J.ophthalmol.(Ukraine).2018;5:6065.
https://doi.org/10.31288/oftalmolzh201856065 Received: 16 August 2018; Published online: 26 October 2018 Improving the technique for controlled cryogenic destruction of conjunctival tumors located in the projection of the ciliary body onto the sclera: a preliminary report O.S. Zadorozhnyy1, Cand Sc (Med); N.V. Savin2, Cand Sc (Techn); A.S. Buiko1, Dr Sc (Med), Prof 1 Filatov Institute of Eye Diseases and Tissue Therapy, NAMS of Ukraine; Odessa (Ukraine) 2 Municipal Clinical Hospital No.1; Odessa (Ukraine) Email: laserfilatova@gmail.com TO CITE THIS ARTICLE: Zadorozhnyy OS, Savin NV, Buiko AS. Improving the technique for controlled cryogenic destruction of conjunctival tumors located in the projection of the ciliary body onto the sclera: a preliminary report. J.ophthalmol.(Ukraine).2018;5:6065. https://doi.org/10.31288/oftalmolzh201856065
Background: In case of controlled cryogenic destruction of an epibulbar tumor, making direct temperature measurements in the tumor and surrounding tissues during the treatment process is difficult and dangerous. Infrared thermography (IRT) is, however, capable of imaging and recording only superficialtissue temperature changes. Mathematical modeling can be used to assess the temperature distribution in the underlying structures based on their thermal physical characteristics. Purpose: To develop a model for temperature distribution in the ocular tunics in cryogenic destruction of conjunctival tumors located within a zone involving the ciliary body, in order to determine the tunic freezing parameters enabling reduced risk of complications while meeting the principles of ablastics. Materials and Methods: Twentyfive patients (25 eyes) underwent realtime IRT during controlled cryogenic destruction of benign and malignant epibulbar lesions located in the projection of the ciliary body onto the sclera. A model for temperature distribution in the ocular tunics in cryogenic destruction of conjunctival tumors located within a ciliary body zone was implemented using Microsoft Quick BASIC Version 4.5. Results: IRTbased analysis of temperature distribution found that, in cryogenic destruction of epibulbar tumors located in the projection of the ciliary body onto the sclera, initially, the sclera surrounding the centre of exposure gradually cooled down, while the cornea started cooling down rapidly only in 30 to 60 seconds, depending on tumor size and cryogenic unit parameters. The model (a) was developed while taking into account differences in heat conduction and heat capacity between the sclera, ciliary body and cornea, and (b) was also in agreement with the above finding. Conclusion: The method for IRTbased temperature field monitoring in cryogenic destruction of epibulbar tumors, and the thermal physical model developed will allow determining the individual cryogenic exposure parameters that would prevent excessive freezing of the surrounding structures (in particular, the ciliary body and corneal endothelium). IRT allows for the assessment of postfreezing increases in ocular tissue temperature to the baseline temperature, thus contributing to reduced complication rate, should a repeat cycle of cryogenic destruction of the tumor be required. Further studies should match individual cryogenic exposure durations computed by the model to the data relating to longterm clinical outcomes. Keywords: epibulbar tumors, cryogenic destruction, infrared thermography, model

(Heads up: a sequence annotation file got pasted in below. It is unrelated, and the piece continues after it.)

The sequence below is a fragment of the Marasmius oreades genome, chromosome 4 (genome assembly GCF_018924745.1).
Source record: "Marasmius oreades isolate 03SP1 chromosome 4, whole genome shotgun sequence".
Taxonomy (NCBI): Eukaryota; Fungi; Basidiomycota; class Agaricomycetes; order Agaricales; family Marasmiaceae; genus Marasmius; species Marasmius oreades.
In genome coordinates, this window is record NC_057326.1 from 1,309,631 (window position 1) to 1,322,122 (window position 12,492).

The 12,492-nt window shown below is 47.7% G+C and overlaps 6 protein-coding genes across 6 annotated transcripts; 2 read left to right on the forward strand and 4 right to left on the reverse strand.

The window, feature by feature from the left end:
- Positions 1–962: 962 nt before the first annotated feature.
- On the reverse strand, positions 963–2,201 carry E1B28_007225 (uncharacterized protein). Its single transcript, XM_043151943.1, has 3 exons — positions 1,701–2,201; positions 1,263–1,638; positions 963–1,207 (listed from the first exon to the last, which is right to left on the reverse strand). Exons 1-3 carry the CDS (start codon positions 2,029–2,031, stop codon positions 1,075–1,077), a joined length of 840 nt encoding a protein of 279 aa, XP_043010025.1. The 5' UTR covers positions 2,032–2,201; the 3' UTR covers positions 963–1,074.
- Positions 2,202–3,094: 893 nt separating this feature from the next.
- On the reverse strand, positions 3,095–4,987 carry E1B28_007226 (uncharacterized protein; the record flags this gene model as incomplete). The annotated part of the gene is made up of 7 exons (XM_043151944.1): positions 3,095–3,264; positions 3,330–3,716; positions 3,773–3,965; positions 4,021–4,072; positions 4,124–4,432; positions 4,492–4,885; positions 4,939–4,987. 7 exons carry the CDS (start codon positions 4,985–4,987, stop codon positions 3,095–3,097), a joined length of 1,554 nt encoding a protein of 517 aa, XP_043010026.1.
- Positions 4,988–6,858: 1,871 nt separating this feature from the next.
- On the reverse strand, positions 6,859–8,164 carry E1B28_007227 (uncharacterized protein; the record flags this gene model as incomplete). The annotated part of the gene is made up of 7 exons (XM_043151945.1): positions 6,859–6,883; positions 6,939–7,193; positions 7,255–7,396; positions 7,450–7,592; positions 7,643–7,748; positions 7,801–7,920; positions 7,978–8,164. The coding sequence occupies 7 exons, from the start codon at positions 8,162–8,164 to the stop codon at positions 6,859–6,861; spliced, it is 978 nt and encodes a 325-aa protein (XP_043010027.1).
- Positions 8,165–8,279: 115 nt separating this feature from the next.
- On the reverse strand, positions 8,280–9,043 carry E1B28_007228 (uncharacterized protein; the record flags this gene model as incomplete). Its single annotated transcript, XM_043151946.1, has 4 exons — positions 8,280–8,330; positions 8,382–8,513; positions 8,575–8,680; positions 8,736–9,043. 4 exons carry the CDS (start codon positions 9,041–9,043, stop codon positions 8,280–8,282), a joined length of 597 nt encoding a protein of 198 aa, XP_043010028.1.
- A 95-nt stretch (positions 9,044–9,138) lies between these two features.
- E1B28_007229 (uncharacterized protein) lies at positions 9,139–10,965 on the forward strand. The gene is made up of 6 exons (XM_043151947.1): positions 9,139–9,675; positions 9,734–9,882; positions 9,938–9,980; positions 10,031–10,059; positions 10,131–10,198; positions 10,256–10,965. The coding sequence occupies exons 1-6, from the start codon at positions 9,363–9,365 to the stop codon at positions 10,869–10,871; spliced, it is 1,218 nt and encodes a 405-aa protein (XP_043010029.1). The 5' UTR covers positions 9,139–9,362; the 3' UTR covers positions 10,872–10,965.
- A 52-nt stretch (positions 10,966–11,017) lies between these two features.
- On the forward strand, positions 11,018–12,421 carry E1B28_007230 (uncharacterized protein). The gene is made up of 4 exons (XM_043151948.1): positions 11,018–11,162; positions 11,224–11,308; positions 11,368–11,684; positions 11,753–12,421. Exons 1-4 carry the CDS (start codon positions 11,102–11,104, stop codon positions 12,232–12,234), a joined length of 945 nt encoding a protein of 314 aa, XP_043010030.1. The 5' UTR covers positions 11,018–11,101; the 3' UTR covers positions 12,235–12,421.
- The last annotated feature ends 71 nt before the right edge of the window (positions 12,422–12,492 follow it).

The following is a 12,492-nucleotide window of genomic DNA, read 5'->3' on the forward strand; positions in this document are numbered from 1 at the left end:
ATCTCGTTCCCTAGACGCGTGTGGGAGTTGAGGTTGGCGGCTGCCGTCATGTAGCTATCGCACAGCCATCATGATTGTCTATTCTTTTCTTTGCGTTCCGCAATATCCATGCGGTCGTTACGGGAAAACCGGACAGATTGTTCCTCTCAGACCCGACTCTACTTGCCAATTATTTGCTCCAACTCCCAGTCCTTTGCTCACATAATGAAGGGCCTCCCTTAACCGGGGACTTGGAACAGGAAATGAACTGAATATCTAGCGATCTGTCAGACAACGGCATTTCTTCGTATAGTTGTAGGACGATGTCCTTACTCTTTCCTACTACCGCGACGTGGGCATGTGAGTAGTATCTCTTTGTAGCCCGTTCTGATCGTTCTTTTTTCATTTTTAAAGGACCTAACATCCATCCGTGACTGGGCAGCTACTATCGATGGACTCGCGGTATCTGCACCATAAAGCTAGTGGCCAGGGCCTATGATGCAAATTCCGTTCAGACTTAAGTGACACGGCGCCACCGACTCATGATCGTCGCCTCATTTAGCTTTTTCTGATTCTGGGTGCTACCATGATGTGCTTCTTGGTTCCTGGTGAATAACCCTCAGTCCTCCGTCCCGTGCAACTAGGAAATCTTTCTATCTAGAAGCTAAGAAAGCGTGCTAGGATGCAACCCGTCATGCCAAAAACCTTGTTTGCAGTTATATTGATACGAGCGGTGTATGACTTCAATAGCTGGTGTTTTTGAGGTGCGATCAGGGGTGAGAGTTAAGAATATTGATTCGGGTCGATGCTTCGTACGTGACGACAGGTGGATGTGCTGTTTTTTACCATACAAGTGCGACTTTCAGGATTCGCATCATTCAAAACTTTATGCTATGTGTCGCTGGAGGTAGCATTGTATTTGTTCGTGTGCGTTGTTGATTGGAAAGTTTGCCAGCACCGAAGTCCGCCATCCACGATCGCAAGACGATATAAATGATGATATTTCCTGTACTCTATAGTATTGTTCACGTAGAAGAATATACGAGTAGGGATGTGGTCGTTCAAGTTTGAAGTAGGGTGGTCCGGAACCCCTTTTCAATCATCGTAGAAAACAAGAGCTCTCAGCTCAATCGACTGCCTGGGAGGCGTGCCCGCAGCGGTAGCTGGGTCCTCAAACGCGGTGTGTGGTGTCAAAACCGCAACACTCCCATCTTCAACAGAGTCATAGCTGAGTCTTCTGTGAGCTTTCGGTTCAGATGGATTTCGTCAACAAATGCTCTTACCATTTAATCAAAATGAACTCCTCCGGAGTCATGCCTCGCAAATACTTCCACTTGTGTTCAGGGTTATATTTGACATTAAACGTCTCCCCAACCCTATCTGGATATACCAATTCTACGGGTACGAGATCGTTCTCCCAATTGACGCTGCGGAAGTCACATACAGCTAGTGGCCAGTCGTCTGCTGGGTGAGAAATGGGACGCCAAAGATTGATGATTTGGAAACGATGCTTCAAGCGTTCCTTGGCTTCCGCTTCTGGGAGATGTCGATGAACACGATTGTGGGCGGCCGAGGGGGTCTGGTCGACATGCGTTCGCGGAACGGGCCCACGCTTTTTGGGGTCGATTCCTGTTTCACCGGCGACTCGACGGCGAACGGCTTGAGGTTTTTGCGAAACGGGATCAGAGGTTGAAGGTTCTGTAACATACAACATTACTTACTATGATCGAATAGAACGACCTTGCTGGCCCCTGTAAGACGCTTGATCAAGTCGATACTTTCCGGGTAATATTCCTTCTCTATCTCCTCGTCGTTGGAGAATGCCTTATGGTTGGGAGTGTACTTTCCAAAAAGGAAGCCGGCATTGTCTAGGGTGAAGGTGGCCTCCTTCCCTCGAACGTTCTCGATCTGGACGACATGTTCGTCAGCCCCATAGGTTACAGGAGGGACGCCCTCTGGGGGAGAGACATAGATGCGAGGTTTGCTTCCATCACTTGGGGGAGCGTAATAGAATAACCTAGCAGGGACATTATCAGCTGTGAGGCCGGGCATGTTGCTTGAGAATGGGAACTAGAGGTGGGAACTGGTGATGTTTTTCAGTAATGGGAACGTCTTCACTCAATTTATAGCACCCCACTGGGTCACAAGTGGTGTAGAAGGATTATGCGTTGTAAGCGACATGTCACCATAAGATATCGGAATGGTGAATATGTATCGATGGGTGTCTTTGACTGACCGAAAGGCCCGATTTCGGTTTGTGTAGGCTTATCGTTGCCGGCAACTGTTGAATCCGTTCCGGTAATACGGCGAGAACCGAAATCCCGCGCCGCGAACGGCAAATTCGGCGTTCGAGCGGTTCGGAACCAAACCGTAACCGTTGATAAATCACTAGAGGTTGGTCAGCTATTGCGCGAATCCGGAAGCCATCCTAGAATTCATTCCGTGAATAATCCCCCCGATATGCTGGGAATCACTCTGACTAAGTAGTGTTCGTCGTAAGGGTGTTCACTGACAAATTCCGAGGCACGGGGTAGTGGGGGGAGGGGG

Introduction Cryogenic destruction of conjunctival tumors is an effective treatment for the condition, associated with a low recurrence rate [13], and successfully used both as a standalone treatment (Fig.1) and in combination with other modalities [47].
Cryotherapy for the tumor located within a zone involving the ciliary body, limbus, and peripheral cornea (Fig. 2) in some cases may be followed by complications (keratitis, iritis, iridocyclitis, or uveitis with deformation of the pupil) owing to the duration of cryogenic exposure.